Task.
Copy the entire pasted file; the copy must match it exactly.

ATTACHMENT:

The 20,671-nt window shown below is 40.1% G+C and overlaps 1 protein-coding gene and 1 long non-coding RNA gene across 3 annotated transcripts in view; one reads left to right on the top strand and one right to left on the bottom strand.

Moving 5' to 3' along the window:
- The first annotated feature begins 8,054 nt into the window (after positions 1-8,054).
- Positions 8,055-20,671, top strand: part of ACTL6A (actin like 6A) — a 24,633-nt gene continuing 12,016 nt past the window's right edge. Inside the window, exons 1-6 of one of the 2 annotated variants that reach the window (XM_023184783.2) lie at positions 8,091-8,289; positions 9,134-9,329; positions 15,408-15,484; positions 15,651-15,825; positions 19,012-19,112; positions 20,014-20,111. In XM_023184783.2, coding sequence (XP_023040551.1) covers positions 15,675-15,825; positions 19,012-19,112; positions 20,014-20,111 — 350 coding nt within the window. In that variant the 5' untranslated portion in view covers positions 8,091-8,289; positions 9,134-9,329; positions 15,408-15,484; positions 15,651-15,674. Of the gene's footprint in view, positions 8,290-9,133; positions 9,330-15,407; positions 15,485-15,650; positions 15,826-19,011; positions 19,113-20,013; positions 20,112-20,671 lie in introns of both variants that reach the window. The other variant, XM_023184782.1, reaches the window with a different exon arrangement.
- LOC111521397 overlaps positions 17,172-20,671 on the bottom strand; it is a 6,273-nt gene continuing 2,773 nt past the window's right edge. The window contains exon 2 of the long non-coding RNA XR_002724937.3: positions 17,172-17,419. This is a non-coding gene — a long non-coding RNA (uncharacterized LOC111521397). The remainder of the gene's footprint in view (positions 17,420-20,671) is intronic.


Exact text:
The 20,671-nt window shown below is 40.1% G+C and overlaps 1 protein-coding gene and 1 long non-coding RNA gene across 3 annotated transcripts in view; one reads left to right on the top strand and one right to left on the bottom strand.

Moving 5' to 3' along the window:
- The first annotated feature begins 8,054 nt into the window (after positions 1-8,054).
- Positions 8,055-20,671, top strand: part of ACTL6A (actin like 6A) — a 24,633-nt gene continuing 12,016 nt past the window's right edge. Inside the window, exons 1-6 of one of the 2 annotated variants that reach the window (XM_023184783.2) lie at positions 8,091-8,289; positions 9,134-9,329; positions 15,408-15,484; positions 15,651-15,825; positions 19,012-19,112; positions 20,014-20,111. In XM_023184783.2, coding sequence (XP_023040551.1) covers positions 15,675-15,825; positions 19,012-19,112; positions 20,014-20,111 — 350 coding nt within the window. In that variant the 5' untranslated portion in view covers positions 8,091-8,289; positions 9,134-9,329; positions 15,408-15,484; positions 15,651-15,674. Of the gene's footprint in view, positions 8,290-9,133; positions 9,330-15,407; positions 15,485-15,650; positions 15,826-19,011; positions 19,113-20,013; positions 20,112-20,671 lie in introns of both variants that reach the window. The other variant, XM_023184782.1, reaches the window with a different exon arrangement.
- LOC111521397 overlaps positions 17,172-20,671 on the bottom strand; it is a 6,273-nt gene continuing 2,773 nt past the window's right edge. The window contains exon 2 of the long non-coding RNA XR_002724937.3: positions 17,172-17,419. This is a non-coding gene — a long non-coding RNA (uncharacterized LOC111521397). The remainder of the gene's footprint in view (positions 17,420-20,671) is intronic.